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Old 08-01-2011, 05:14 AM
 
Location: Texas
14,076 posts, read 18,696,416 times
Reputation: 7751

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House panel approves broadened ISP snooping bill | Privacy Inc. - CNET News

"Internet providers would be forced to keep logs of their customers' activities for one year--in case police want to review them in the future--under legislation that a U.S. House of Representatives committee approved today.

The 19 to 10 vote represents a victory for conservative Republicans, who made data retention their first major technology initiative after last fall's elections, and the Justice Department officials who have quietly lobbied for the sweeping new requirements, a development first reported by CNET.




They just never give up, do they? No matter what else happens, the GOP is always ready to hand law enforcement more powers to snoop into our lives and build a bigger data base on us. From the Patriot Act to this, they're unrelenting in their drive to keep tabs on everybody.

This reminds me of something which happened down here in Texas several years ago. Law enforcement demanded that ISP's turn over the surfing history of anybody remotely related to a Texas independence group, including anybody who had visited their website. Of all the ISP's in Texas, only two refused to comply and took the state to court.

They won their case on the grounds that the state had neither the grounds, nor the legal right to track peoples surfing habits.

Guess who was Governor then and whose Justice Department tried to overstep their legal bounds and spy on Texas citizens?

Last edited by CaseyB; 08-02-2011 at 05:44 AM.. Reason: copyright
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Old 08-01-2011, 05:49 AM
 
41,823 posts, read 45,028,640 times
Reputation: 17746
The only difference between current practices and what this legislation will do is possibly extend how long the ISP's hold onto this data. They already collect, analyze and store this information for their own purposes. I believe most are on a six month rotation instead of a year. Frankly you should be more concerned what they are doing with this data.


Quote:
They won their case on the grounds that the state had neither the grounds, nor the legal right to track peoples surfing habits.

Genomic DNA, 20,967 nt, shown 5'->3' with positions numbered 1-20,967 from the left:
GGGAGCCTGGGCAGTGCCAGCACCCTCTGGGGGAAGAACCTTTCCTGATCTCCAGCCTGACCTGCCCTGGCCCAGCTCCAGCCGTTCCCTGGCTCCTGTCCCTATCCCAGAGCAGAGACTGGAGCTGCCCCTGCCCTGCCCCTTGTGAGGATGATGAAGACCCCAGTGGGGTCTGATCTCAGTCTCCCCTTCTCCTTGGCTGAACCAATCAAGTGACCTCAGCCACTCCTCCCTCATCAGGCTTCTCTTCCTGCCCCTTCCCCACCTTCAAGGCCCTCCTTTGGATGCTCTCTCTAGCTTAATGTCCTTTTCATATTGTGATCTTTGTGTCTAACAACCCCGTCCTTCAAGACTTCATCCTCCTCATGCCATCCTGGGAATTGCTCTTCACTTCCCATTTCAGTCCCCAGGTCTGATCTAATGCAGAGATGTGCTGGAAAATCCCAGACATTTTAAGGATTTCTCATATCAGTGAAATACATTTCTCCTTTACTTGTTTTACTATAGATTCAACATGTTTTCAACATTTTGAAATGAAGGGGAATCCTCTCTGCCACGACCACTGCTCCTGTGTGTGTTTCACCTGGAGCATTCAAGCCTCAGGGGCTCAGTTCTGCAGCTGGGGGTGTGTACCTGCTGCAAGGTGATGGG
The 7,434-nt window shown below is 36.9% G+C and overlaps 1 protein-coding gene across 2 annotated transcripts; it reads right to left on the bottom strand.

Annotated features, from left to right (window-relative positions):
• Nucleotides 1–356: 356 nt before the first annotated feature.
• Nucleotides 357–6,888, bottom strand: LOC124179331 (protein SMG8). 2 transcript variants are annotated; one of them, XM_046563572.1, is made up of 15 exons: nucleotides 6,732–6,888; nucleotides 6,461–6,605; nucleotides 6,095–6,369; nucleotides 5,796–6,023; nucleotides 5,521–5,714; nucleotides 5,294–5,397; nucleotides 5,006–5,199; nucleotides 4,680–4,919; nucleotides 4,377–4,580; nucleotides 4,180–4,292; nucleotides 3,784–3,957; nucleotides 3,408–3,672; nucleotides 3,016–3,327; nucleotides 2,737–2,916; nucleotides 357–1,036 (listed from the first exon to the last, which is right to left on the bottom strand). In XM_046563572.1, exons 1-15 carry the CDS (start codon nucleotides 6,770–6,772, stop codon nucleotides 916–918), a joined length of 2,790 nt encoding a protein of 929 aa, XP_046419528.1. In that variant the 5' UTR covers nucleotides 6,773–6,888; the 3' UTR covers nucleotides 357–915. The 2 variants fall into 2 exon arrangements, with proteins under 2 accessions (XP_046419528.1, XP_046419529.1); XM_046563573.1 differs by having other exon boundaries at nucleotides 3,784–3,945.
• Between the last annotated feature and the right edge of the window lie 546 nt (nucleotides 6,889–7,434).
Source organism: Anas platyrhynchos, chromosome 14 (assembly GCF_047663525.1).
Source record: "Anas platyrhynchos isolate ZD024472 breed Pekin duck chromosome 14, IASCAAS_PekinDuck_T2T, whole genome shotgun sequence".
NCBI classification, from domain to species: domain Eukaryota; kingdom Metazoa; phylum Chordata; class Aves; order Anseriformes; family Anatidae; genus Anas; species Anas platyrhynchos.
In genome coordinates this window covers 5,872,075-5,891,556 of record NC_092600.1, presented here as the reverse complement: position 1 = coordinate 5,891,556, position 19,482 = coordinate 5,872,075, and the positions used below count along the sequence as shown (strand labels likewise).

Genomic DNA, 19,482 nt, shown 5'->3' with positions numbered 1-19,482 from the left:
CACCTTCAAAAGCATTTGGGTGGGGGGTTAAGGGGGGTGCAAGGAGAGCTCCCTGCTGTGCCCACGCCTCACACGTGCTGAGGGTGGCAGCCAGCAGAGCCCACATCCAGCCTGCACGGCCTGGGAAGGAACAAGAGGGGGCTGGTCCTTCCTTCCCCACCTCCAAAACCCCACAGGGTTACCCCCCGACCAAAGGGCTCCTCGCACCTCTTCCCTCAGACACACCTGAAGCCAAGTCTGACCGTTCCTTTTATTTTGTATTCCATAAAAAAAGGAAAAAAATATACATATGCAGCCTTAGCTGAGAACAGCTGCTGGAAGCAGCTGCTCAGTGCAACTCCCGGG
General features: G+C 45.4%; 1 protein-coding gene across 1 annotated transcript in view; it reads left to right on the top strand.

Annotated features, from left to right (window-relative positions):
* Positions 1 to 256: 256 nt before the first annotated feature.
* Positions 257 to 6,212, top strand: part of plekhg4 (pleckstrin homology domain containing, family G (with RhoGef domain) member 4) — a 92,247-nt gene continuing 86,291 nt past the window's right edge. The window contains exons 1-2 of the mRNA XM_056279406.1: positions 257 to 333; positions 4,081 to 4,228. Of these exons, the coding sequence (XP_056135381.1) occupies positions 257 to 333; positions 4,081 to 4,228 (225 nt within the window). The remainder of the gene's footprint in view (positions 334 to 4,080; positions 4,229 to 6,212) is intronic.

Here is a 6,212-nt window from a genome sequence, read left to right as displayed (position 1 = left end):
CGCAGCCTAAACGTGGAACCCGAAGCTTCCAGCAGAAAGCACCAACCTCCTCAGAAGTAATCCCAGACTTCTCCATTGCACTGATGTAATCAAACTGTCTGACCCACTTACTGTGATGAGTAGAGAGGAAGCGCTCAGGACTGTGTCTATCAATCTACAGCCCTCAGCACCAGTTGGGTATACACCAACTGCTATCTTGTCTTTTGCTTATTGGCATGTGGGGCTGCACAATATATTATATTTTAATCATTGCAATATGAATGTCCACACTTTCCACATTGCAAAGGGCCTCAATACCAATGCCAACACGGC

I'm not familiar with this case but from your description it sounds like it would have been an issue with such a wide amount of records to be handed over, I'd agree, it sounds like too wide a request. If the government wants information on a specific user they can and will get it, it's done all the time.
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Old 08-01-2011, 06:17 AM
 
Location: Brooklyn
40,051 posts, read 31,861,800 times
Reputation: 10542
I wonder if the sponsors of the legislation will be issuing themselves (and, of course, their fellow Republicans) exemptions?
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Old 08-01-2011, 06:28 AM
 
Location: Raleigh, NC
20,003 posts, read 16,668,387 times
Reputation: 3784
No problem. Just go to public wi-fi and use SSL proxies.
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Old 08-01-2011, 06:28 AM
 
23,837 posts, read 21,059,199 times
Reputation: 9395
For the record, this legislation is not supported by this conservative.
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Old 08-01-2011, 06:50 AM
 
Location: Londonderry, NH
41,478 posts, read 54,380,319 times
Reputation: 24736
I could care less if they look over my shoulder. They will not find ANYTHING I WOULD NOT SAY IN PUBLIC.
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Old 08-01-2011, 07:08 AM
 
41,823 posts, read 45,028,640 times
Reputation: 17746
Quote:
Originally Posted by Fred314X View Post
I wonder if the sponsors of the legislation will be issuing themselves (and, of course, their fellow Republicans) exemptions?
Nobody would be exempt from this, the ISP isn't handing over data. It formalizes how long they need to retain that data. A request or subpoena to the ISP would be required to get it.
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Old 08-01-2011, 12:28 PM
 
29,986 posts, read 39,458,400 times
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Quote:
Originally Posted by Fred314X View Post
I wonder if the sponsors of the legislation will be issuing themselves (and, of course, their fellow Republicans) exemptions?
They usually do!
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Old 08-01-2011, 12:32 PM
 
Location: State of Being
35,883 posts, read 70,239,032 times
Reputation: 22582
Google already has your data - and what they don't have - Microsoft has. But I don't approve of legislation that requires companies to keep the data.
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Old 08-01-2011, 12:40 PM
 
Location: North Carolina
5,039 posts, read 3,058,917 times
Reputation: 9099
While the Republicans, who supposedly hold themselves out to be for smaller government and less intrusion of government into individuals' everyday lives doesn't seem to care about privacy issues of the citizens they represent, the Democrats don't do much better with many of them voting in favor of the Patriot Act. I don't exactly see either party championing privacy issues or civil liberties (outside of a few politically hot button issues that only affect a certain segment of the population) nowadays, so both parties deserve shame in this.
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